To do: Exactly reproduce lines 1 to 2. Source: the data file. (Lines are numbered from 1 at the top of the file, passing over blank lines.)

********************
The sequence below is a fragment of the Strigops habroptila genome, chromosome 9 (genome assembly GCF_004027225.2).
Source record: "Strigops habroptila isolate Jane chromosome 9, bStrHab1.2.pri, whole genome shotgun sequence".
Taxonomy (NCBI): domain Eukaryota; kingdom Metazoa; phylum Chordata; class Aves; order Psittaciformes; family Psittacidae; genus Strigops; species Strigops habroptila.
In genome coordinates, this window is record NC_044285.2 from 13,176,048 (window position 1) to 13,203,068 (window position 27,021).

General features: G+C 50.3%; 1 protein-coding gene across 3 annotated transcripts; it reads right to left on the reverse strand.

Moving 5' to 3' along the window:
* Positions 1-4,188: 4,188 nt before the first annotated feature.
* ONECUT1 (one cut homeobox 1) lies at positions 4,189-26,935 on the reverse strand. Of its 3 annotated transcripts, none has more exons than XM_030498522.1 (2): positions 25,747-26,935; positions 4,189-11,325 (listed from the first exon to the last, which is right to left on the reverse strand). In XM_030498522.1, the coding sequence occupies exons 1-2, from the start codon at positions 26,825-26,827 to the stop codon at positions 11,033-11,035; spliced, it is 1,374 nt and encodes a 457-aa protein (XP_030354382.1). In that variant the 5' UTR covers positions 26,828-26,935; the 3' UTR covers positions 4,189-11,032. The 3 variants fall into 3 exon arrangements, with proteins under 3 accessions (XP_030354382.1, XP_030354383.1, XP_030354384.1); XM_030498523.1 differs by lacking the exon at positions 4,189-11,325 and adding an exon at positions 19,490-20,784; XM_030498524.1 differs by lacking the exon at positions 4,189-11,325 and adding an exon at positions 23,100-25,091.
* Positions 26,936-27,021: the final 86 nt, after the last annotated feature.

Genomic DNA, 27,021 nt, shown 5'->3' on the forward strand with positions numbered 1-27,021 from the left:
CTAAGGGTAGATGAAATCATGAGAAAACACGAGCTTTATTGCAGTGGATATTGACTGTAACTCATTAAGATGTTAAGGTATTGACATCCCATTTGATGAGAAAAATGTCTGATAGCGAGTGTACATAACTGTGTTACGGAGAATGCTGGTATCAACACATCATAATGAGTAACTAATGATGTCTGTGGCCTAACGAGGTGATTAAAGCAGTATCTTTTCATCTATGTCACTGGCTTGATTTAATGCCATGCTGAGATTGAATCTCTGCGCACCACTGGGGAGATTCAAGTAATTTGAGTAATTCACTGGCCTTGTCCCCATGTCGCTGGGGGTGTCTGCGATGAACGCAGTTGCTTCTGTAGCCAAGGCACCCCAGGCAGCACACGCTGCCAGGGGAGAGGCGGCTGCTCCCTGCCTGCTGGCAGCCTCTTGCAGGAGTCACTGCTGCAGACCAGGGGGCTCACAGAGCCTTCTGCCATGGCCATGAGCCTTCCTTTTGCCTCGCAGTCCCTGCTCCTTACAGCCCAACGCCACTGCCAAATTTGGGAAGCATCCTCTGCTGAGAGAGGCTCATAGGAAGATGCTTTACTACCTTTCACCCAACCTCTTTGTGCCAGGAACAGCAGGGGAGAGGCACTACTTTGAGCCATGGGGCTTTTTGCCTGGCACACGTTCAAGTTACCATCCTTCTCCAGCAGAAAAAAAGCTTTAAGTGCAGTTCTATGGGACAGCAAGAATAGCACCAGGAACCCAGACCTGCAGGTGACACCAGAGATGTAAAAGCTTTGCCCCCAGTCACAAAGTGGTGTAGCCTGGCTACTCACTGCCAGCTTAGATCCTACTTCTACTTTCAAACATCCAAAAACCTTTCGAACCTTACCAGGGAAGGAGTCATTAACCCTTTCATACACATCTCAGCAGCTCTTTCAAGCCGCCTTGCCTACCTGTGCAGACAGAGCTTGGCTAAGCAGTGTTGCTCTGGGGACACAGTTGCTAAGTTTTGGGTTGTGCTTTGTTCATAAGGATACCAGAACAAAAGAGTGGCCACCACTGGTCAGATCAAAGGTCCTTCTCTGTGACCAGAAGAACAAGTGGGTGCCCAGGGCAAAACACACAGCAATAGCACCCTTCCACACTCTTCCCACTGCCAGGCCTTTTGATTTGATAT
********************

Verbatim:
The sequence below is a fragment of the Strigops habroptila genome, chromosome 9 (genome assembly GCF_004027225.2).
Source record: "Strigops habroptila isolate Jane chromosome 9, bStrHab1.2.pri, whole genome shotgun sequence".